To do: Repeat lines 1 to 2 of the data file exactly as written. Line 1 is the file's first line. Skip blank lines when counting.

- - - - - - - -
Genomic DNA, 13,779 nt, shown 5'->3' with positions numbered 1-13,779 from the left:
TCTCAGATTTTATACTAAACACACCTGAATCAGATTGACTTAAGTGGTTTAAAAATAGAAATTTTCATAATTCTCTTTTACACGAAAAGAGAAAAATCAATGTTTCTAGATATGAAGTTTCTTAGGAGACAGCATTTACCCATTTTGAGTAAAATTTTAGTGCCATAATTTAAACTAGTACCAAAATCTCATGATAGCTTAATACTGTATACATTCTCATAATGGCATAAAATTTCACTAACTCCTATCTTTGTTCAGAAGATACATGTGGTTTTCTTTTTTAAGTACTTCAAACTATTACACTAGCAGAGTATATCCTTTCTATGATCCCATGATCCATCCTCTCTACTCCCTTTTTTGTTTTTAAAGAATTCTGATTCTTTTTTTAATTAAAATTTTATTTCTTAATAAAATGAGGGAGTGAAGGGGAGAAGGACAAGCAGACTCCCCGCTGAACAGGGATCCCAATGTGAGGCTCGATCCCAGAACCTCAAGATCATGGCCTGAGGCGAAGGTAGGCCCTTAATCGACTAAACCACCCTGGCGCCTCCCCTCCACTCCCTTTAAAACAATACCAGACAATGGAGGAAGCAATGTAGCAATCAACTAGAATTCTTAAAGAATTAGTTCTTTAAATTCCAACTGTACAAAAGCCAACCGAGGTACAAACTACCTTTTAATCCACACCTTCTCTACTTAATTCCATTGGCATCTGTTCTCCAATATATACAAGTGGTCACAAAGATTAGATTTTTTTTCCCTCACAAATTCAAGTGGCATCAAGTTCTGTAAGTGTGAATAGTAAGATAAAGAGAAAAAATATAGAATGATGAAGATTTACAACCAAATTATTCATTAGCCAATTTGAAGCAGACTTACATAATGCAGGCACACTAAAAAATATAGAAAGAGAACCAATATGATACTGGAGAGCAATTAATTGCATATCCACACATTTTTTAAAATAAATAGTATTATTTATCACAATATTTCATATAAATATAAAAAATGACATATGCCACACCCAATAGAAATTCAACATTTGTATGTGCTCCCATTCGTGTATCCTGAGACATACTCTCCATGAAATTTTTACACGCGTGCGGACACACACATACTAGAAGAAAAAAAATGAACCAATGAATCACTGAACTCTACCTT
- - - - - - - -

Genomic DNA, 13,779 nt, shown 5'->3' with positions numbered 1-13,779 from the left:
TCTCAGATTTTATACTAAACACACCTGAATCAGATTGACTTAAGTGGTTTAAAAATAGAAATTTTCATAATTCTCTTTTACACGAAAAGAGAAAAATCAATGTTTCTAGATATGAAGTTTCTTAGGAGACAGCATTTACCCATTTTGAGTAAAATTTTAGTGCCATAATTTAAACTAGTACCAAAATCTCATGATAGCTTAATACTGTATACATTCTCATAATGGCATAAAATTTCACTAACTCCTATCTTTGTTCAGAAGATACATGTGGTTTTCTTTTTTAAGTACTTCAAACTATTACACTAGCAGAGTATATCCTTTCTATGATCCCATGATCCATCCTCTCTACTCCCTTTTTTGTTTTTAAAGAATTCTGATTCTTTTTTTAATTAAAATTTTATTTCTTAATAAAATGAGGGAGTGAAGGGGAGAAGGACAAGCAGACTCCCCGCTGAACAGGGATCCCAATGTGAGGCTCGATCCCAGAACCTCAAGATCATGGCCTGAGGCGAAGGTAGGCCCTTAATCGACTAAACCACCCTGGCGCCTCCCCTCCACTCCCTTTAAAACAATACCAGACAATGGAGGAAGCAATGTAGCAATCAACTAGAATTCTTAAAGAATTAGTTCTTTAAATTCCAACTGTACAAAAGCCAACCGAGGTACAAACTACCTTTTAATCCACACCTTCTCTACTTAATTCCATTGGCATCTGTTCTCCAATATATACAAGTGGTCACAAAGATTAGATTTTTTTTCCCTCACAAATTCAAGTGGCATCAAGTTCTGTAAGTGTGAATAGTAAGATAAAGAGAAAAAATATAGAATGATGAAGATTTACAACCAAATTATTCATTAGCCAATTTGAAGCAGACTTACATAATGCAGGCACACTAAAAAATATAGAAAGAGAACCAATATGATACTGGAGAGCAATTAATTGCATATCCACACATTTTTTAAAATAAATAGTATTATTTATCACAATATTTCATATAAATATAAAAAATGACATATGCCACACCCAATAGAAATTCAACATTTGTATGTGCTCCCATTCGTGTATCCTGAGACATACTCTCCATGAAATTTTTACACGCGTGCGGACACACACATACTAGAAGAAAAAAAATGAACCAATGAATCACTGAACTCTACCTT